Film festivals are popping up across the Middle East but what does this mean for the region’s film industry? ABTV speaks to Mahmoud Kaabour - whose film, Teta, Alf Marra (Grandma, A Thousand Times) will make its debut at the Doha Tribeca Film Festival in November - about the challenges of filmmaking in the Gulf.
Kaabour’s 48-minute film was part funded by the Doha Film Institute and the Screen Institute Beirut but, as he tells ABTV, the region’s film industry still has some way to go before it can rival other parts of the world. Kaabour discusses censorship, difficulties in funding and why filmmakers shouldn’t be forced to use product placement as a way to fund their stories.
“I find that festivals are an accolade to successful economies so it’s only natural to have film festivals here,” he tells ABTV. “But I would say an investment in indigenous filmmaking is what is yet to be born. We are beginning to see the signs of interest in that but until this part of the world can sufficiently fund films from A-Z as well as show them I don’t think we can say we have a film industry in this part of the world yet.”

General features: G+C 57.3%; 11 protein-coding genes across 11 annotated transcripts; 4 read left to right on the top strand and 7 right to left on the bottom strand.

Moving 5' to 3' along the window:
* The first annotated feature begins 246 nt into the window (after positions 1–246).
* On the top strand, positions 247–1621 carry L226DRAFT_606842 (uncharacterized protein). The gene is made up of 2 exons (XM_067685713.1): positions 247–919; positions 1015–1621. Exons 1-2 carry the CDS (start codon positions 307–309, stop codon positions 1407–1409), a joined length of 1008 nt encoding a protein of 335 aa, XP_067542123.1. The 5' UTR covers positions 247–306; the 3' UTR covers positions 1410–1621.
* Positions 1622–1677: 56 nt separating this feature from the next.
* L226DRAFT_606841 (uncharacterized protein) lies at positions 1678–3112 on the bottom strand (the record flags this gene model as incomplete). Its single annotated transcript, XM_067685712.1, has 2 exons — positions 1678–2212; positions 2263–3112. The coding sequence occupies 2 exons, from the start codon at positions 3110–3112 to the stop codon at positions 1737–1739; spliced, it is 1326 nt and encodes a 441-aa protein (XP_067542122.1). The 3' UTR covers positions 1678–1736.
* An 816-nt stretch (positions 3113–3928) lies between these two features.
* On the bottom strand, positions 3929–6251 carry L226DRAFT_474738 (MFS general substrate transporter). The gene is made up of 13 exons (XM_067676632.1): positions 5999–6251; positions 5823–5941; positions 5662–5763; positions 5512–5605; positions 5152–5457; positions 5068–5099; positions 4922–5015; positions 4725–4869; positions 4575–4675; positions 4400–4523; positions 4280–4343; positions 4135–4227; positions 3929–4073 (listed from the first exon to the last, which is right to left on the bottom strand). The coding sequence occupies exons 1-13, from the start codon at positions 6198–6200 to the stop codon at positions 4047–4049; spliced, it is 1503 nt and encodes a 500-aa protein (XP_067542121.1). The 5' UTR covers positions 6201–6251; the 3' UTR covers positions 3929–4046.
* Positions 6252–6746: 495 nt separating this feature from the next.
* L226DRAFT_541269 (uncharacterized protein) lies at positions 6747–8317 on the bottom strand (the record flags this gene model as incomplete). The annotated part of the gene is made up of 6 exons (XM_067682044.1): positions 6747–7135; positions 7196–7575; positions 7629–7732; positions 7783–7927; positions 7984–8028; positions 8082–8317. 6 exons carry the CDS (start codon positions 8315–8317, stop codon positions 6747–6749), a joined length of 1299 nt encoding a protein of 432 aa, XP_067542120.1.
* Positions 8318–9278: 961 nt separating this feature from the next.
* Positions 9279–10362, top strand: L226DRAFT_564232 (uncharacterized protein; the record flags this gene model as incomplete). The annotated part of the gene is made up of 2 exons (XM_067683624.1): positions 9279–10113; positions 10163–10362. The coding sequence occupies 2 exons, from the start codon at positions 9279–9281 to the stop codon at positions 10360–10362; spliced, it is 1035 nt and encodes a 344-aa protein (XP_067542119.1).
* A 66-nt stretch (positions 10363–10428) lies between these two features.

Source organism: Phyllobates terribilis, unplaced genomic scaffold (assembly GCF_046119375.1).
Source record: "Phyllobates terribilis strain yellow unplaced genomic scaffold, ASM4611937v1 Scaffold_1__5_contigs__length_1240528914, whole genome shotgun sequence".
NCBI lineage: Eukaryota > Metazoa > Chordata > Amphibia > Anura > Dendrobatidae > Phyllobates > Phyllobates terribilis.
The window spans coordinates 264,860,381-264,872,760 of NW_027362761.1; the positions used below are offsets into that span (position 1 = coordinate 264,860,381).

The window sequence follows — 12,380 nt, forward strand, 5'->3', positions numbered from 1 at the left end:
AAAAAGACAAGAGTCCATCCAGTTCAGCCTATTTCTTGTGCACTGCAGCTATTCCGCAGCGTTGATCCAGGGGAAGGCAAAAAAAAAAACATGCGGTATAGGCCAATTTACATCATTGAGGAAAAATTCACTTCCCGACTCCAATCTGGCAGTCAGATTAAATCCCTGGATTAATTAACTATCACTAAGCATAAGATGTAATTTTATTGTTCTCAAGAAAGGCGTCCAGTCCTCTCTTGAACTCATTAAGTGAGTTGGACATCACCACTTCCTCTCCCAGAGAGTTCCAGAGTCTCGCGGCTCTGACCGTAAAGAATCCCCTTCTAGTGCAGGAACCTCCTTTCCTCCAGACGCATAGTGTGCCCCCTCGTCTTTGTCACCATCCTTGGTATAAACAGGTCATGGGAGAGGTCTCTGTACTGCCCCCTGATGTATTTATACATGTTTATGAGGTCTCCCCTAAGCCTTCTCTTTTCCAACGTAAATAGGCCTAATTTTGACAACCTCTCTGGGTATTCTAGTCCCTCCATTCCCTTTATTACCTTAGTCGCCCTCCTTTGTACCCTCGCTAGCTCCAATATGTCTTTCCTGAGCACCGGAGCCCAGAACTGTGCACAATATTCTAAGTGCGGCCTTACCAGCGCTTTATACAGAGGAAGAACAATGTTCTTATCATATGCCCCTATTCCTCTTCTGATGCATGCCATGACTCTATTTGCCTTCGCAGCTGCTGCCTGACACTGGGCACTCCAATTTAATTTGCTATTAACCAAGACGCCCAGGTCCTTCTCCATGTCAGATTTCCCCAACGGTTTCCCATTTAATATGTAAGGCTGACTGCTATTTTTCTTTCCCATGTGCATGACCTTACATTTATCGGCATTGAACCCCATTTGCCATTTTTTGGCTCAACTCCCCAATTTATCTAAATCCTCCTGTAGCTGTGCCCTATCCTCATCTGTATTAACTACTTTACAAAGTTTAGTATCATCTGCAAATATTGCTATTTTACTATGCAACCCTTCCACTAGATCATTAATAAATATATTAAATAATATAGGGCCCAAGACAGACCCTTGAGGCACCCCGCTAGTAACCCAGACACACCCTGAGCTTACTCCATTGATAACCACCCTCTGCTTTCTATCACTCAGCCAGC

Lebanese-born Kaabour, who is now based in Dubai, received international acclaim for his first documentary Being Osama, a story about Arab diaspora post 9/11. He is also the managing director of the production house, Veritas Films.